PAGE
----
"Tomahawk Boat Co was started by a guy named Franklin Winters. He worked for my dad a bit in northern Wisconsin, then went and worked for Rhinelander Boat Co. for a while. Then he started the Tomahawk endeavor, but had a hard time making it thrive. Of more interest, he was EARLY into fiberglass, and for quite a while was a major supplier of fiberglass bodies for Harley Davidson Golf carts. (Harley being based in Milwaukee, WI.)"
TWIN FINN | Captained by James & Cyndi Atkinson from Chatsworth, CA
Twin Finn is a 21’ 1959 Chris Craft Continental, hull number CL-21-149. She was manufactured in Cadillac, Michigan and initially delivered on Dec. 11, 1958, to Greene Valley Motors in Catskill, New York.
Chris Craft developed and manufactured the “finned” continentals between 1957 and 1959. The series included 185 boats. This was a very small production number and consequently is a relatively rare model.
The finned continental was truly a transitional boat. The early trend of incorporating automotive styling is clear in the large vertical tail fins, the use of fiberglass to style the motor box, the “trunk-like” rear deck and the ventilation cowling on the foredeck.
Many of these details were taken from the 1955 Chevrolet. In the late 50’s, Chris Craft was struggling to compete with the emergence of fiberglass boats. The large production volume of Chris Craft was not possible with early fiberglass technology that was slow to cure, so the automotive styling using bits of fiberglass was the solution!
The original list price was $5980, which was the cost of three automobiles. The boat is powered by a Chris Craft 283 cc V-8 engine and cruises at 38 MPH.
ULFBERHT | Captained by Bob & Kathy McElrath from Whitefish, MT
Ulfberht (Viking Sword) is a single racing shell (single person rowing boat) designed and hand crafted in 2016 by Jurgen Kaschper, owner of Levator Boatworks Limited, Dorchester, Ontario, Canada. Jurgen is the son of renowned designer and shell builder Jakob Kaschper, who brought his skills and expertise to North America in 1958 from his ancestral home in Eberbach, Germany. Ulfberht is a hybrid woody construction, incorporating traditional wood and contemporary materials. It was built using a carbon fiber/s-glass inner hull and honeycomb Nomex deck for maximum racing stiffness, and steam laminated with figured South American mahogany. The A-frame riggers are anodized aircraft tubing fitted with titanium oar lock pins. The hull was finished by hand brushed polyester with hours of wet sanding.
By the numbers, Ulfberht measures 27ft 4.5in in length, the waterline beam is 10in, and her weight is 35 pounds. It is stiff and fast on the water with an excellent run.
I purchased Ulfberht in 2022 out of the Atlanta Rowing Club and have logged many kilometers on Whitefish Lake and other Flathead area lakes. Unquestionably, however, Ulfberht is most in her element on the majestic flat water of Lake McDonald in Glacier National Park.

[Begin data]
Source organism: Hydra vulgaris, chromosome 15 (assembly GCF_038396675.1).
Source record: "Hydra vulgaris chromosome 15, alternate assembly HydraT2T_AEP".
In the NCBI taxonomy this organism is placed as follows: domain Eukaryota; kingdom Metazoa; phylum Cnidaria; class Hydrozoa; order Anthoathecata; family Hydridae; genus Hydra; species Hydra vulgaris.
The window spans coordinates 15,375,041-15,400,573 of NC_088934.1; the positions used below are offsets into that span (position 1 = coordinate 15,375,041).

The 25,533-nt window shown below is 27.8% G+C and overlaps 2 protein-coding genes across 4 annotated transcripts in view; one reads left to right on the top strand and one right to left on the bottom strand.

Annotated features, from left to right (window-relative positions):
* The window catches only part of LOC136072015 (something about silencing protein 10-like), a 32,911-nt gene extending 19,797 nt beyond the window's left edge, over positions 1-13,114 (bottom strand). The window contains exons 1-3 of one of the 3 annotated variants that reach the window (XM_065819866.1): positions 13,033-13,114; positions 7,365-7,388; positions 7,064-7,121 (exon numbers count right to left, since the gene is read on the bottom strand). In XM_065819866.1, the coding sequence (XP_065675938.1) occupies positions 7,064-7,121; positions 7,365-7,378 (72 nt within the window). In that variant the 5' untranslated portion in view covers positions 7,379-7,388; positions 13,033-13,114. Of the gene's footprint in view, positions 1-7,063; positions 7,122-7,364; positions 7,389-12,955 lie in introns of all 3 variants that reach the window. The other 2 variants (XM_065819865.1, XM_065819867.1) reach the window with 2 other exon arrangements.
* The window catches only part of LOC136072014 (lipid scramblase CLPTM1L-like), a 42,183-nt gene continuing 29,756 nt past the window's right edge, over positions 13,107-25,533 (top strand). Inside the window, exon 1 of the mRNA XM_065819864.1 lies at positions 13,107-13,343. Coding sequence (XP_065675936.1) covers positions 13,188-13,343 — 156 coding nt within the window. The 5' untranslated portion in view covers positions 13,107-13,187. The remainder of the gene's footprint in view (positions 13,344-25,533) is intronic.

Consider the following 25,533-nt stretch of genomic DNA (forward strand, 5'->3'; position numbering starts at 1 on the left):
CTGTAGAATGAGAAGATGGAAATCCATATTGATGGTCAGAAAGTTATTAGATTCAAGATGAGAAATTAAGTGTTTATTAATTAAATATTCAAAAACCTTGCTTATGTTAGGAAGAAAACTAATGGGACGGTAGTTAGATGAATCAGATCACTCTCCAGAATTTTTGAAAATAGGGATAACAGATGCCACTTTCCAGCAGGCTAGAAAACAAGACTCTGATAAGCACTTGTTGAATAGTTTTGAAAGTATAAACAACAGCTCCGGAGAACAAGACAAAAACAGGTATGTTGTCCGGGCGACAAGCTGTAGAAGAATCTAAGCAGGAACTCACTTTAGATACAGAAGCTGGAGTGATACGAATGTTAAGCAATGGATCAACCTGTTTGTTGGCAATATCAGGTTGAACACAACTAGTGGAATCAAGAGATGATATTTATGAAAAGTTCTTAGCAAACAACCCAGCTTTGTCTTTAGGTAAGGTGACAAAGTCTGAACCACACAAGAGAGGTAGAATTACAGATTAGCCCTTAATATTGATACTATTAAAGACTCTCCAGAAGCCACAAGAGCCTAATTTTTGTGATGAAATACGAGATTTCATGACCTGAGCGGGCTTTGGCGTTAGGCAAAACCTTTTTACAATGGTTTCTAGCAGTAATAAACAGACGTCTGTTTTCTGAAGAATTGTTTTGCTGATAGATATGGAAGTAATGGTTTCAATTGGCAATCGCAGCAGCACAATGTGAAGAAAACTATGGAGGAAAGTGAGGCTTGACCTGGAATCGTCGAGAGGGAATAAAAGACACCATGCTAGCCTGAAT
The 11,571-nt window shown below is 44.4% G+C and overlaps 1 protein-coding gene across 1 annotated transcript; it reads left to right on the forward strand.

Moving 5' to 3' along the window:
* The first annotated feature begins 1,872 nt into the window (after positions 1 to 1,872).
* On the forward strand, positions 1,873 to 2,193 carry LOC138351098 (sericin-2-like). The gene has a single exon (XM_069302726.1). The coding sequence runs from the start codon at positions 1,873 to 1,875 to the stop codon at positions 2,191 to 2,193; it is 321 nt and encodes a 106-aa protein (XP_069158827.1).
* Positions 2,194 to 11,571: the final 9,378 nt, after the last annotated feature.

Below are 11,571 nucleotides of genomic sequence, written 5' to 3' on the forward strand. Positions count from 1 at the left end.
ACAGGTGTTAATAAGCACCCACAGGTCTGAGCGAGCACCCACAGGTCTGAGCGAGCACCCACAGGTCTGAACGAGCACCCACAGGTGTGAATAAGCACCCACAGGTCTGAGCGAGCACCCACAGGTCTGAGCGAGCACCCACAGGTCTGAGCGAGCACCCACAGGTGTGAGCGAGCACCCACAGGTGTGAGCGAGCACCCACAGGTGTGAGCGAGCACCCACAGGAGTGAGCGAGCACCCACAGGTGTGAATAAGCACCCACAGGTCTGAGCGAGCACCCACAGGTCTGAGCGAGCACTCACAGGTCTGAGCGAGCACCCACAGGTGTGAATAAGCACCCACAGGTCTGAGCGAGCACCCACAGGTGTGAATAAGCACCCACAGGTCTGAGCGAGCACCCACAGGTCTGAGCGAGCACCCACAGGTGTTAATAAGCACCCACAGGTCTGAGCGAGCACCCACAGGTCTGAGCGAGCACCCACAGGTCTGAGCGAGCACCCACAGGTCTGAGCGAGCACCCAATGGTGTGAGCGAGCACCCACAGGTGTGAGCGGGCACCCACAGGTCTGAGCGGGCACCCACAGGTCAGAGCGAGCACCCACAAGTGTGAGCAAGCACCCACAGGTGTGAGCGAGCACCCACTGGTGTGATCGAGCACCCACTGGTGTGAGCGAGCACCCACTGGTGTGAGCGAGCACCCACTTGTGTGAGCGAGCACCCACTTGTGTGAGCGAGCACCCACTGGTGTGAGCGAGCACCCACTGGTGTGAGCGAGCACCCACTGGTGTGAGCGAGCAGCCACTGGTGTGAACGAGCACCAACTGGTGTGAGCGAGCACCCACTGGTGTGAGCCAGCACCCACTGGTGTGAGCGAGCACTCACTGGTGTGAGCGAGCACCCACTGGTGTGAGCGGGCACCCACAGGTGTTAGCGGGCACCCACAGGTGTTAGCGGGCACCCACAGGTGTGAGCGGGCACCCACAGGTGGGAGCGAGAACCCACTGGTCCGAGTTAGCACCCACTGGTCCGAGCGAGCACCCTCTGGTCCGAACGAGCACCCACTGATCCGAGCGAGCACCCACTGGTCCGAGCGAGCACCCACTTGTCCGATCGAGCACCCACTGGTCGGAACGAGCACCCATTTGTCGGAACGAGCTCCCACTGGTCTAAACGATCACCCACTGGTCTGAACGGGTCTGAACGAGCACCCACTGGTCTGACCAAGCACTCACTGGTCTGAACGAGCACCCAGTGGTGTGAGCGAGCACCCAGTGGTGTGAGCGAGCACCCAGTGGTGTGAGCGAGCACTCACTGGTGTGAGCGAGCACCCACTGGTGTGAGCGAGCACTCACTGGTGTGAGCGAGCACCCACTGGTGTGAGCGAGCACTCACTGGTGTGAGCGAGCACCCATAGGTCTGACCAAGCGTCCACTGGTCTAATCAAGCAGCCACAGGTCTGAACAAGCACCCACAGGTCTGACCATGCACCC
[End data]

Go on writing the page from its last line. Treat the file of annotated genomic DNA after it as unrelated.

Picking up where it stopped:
UNNAMED 1957 CENTURY RESORTER 17ft | Captained by Zoe Boysen
I bought the 1957 Century off of Newman Lake around ‘71 or so and used the boat for a few years at Priest Lake camping and skiing.
I had the boat on Diamond Lake in late summer of 1972-73 waterskiing with friends. I noticed a lady in a rowboat waving at us when we went by, so we stopped to see what she wanted. She wanted to know if the Century was for sale. I took her name and number at the time and told her if the boat ever came up for sale, I would let her know. Not long after that, I had a chance to buy a Chris Craft Runabout (Killer), so I called her up. She said she could buy the Century and she did around 1974, I think.
Many years later I restored my 1942 CC for an international show (’08). I asked around to find someone to put the name and Chris Craft script on the boat. My friend Tom Baker said he could fix me up with a guy, Tim Vanderwanter, who could do it. When Tim showed up to do the job he said all boats had a story and he wanted to know the story of Killer. I told him the story of how I bought Killer and I about fell over when he said the lady in the rowboat who wanted the Century was his mother. He said he learned to ski behind the Century.
Long story short, they decided to sell off some boats and cars after his mother passed away and Tim said the Century was for sale, so I went to look at her. She hadn’t been in the water for many years and I told him I would think it over. I mentioned the boat at breakfast a week or so later and Zoe, what you didn’t want her back? The next weekend we went back to look again and the Century followed us home and is back in the water after 20 or more years in storage.